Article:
--The film The Wildest Dream , about Conrad Anker's quest to discover whether George Mallory was the first to summit Mount Everest, is slated for release in August. An excellent trailer for the film has just been posted and can be seen here . For more information on the movie, click here .
--Kazakh climber Denis Urubko recently ascended a new variation on the upper slopes of Lhotse (27,939'). Urubko started from the South Col and took a line below the north ridge on the west side of the mountain. To read more, click here .
Notes from All Over:
--Acclaimed freeskier Arne Backstrom has died in a fall on a Peruvian mountain, according to his father. Steve Backstrom told The Associated Press Friday that he was notified of his 29-year-old son's death by rescuers and later by the U.S. Embassy officials. Backstrom, of Olympic Valley, Calif., was the winner at this year's Canadian Freeskiing Championship and a rising star in professional skiiing. To read more, click here. To read the full accident report, click here .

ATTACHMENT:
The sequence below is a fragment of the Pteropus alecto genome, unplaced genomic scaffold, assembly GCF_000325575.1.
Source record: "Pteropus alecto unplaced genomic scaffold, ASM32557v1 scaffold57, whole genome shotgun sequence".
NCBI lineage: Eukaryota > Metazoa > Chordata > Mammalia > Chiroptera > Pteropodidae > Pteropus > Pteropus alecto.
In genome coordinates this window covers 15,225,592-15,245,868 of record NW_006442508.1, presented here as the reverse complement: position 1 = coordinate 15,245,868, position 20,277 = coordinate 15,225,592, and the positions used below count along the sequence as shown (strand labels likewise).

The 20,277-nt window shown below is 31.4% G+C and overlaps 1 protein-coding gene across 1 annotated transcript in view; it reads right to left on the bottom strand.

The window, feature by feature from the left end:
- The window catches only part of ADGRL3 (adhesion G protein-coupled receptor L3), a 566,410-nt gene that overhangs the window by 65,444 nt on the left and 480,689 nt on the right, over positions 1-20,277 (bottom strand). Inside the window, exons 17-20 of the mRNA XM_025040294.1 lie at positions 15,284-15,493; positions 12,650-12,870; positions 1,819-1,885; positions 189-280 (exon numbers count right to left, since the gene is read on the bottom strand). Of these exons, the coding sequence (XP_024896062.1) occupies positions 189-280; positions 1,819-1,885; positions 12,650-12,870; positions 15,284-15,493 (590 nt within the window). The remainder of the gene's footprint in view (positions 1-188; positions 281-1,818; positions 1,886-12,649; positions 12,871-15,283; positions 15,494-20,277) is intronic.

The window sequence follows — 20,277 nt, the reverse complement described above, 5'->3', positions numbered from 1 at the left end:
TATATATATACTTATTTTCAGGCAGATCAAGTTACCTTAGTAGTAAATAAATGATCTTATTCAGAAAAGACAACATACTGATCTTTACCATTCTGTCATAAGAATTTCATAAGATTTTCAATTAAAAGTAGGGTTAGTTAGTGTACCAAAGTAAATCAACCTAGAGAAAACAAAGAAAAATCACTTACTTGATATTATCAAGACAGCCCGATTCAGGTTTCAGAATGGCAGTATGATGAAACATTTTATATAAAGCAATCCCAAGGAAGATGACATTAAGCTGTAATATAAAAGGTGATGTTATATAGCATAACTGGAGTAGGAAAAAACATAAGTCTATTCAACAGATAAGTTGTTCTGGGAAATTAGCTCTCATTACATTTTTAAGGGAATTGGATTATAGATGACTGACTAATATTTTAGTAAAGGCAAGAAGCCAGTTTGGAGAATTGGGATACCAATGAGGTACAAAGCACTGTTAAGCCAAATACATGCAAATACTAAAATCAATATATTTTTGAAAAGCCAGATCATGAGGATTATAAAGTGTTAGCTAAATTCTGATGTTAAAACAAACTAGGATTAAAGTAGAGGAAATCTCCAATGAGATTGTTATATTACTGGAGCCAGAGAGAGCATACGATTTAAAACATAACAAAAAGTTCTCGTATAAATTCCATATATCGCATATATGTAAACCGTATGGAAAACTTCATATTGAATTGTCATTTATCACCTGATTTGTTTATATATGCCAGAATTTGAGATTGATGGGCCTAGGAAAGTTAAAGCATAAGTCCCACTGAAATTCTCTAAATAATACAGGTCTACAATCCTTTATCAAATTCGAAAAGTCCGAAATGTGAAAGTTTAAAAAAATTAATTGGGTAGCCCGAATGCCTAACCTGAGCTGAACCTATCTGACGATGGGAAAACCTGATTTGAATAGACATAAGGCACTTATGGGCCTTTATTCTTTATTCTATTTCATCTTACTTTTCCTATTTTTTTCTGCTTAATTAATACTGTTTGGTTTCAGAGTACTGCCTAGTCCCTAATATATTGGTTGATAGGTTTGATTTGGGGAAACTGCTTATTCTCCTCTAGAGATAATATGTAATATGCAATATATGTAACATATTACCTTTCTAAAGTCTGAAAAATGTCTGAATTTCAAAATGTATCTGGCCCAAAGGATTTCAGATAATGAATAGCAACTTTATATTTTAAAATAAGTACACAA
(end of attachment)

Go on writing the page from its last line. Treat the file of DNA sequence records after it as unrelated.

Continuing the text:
--Swiss police say they are investigating the avalanche death of an American exchange student in the mountains south of the capital, Bern. Police say the student was killed Sunday after being swept away by the snow and falling down a 330-foot (100-meter) cliff.Williams College in Massachusetts has identified the student as Henry Lo. It says he was part of a group of exchange students at Oxford University who were on a weekend hiking trip in Switzerland. To read more, click here .